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September 24, 2018

Sandy Creek Students Study Green Technologies


SANDY CREEK, NY – Walking with a lighter footprint.

Exterior view of the unique structure shows the extensive use of glass on the side of the building that faces south to capture the greatest amount of passive solar energy.

Exterior view of the unique structure shows the extensive use of glass on the side of the building that faces south to capture the greatest amount of passive solar energy.

That’s how occupants of the Syracuse University Center of Excellence (SyracuseCOE) green technologies building describe the philosophy behind green technologies.

Their building exemplifies that philosophy.

SyracuseCOE houses research and development labs that explore ways to incorporate or develop green technologies, but it was the building itself that was the main focus of the Sandy Creek science students recent visit.

Students and their teachers were given a tour of the unique structure that structurally reflects the use of green technologies in almost every aspect.

Students from Sandy Creek Central School District stand at the main entrance into the Syracuse Center of Excellence, a green technologies building they toured recently.

Students from Sandy Creek Central School District stand at the main entrance into the Syracuse Center of Excellence, a green technologies building they toured recently.

Even the architectural structure of the building was selected with sustainability in mind, utilizing glass and stainless steel, not just for the esthetic, but for its recyclable aspect at the end of the building’s useful life.

The building utilizes a turf roof reducing the amount of rainwater, and its flow, into the sewer system in the city.

The building is situated to maximize the passive solar efficiency for heating/cooling and lighting, and the building’s distinctive angle aligns with the zenith of the earth’s azimuth to capture sunlight.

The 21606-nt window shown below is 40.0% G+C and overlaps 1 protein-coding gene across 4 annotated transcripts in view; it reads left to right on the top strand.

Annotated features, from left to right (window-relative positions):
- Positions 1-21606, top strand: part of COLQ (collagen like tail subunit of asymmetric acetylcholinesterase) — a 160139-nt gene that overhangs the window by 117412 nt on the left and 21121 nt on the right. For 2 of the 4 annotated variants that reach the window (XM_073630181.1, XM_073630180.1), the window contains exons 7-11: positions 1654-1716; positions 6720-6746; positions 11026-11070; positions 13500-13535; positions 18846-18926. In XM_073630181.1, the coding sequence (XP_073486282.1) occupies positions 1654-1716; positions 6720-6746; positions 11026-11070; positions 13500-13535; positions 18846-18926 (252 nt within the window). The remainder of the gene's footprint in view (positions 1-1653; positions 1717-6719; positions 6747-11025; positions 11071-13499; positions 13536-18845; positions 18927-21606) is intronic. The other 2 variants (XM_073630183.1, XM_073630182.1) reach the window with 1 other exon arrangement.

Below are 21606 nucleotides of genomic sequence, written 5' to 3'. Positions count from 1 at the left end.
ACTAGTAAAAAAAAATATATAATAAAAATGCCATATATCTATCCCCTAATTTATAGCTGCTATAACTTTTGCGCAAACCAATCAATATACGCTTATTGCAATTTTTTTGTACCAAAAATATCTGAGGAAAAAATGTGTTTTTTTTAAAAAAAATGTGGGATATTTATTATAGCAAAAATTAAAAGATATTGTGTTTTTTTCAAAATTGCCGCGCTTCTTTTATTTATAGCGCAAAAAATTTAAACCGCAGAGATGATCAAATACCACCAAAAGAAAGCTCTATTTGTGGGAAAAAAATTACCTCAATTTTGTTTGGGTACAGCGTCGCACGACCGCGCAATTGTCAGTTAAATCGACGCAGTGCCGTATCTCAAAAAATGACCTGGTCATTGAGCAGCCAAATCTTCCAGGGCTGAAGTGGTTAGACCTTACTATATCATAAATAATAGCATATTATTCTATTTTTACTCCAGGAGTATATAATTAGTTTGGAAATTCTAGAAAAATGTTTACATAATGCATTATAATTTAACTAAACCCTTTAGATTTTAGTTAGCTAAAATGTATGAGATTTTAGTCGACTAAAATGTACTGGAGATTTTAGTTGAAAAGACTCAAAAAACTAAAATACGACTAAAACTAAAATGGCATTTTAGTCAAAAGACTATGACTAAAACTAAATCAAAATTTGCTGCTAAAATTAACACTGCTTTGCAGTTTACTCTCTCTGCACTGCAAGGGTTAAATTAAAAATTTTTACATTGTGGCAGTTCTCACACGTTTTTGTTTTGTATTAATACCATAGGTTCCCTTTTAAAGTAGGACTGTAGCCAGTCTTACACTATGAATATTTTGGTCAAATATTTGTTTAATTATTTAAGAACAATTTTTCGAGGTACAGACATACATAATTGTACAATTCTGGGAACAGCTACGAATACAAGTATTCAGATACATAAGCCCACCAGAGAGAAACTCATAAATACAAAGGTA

Incorporated into the window systems are blinds that automatically open or close based on internal heat/light sensors and the rooms’ needs.

Paul McCarthy, facilities and information systems manager at SyracuseCOE, explains the building's roof garden makeup to students from Sandy Creek Central School District during a recent field trip to the green building.

Paul McCarthy, facilities and information systems manager at SyracuseCOE, explains the building’s roof garden makeup to students from Sandy Creek Central School District during a recent field trip to the green building.

Hallways and other unoccupied spaces are less cool or warm, depending on the season, to conserve energy.

Even the method of heating and cooling uses the earth’s own internal temperature, which remains relatively constant and therefore requires less energy to heat or cool to comfortable temperatures for personal comfort.

The geothermal system pumps air through pipes that were placed into the ground where the air is warmed or cooled, naturally, to approximately 55 degrees before being heated or cooled to a comfortable internal air temp.

It is far more efficient to heat 55 degree air to 70, than to heat 25 degree air in the winter, and vice versa in the summer.

An outdoor air exchange system also provides clean air for healthier indoor air quality.

The results of all of this green technology?

An energy footprint roughly one third the size of the typical office building of the same square footage and a spectacular showcase of these technologies for young people who will one day, shape the future of planet earth.

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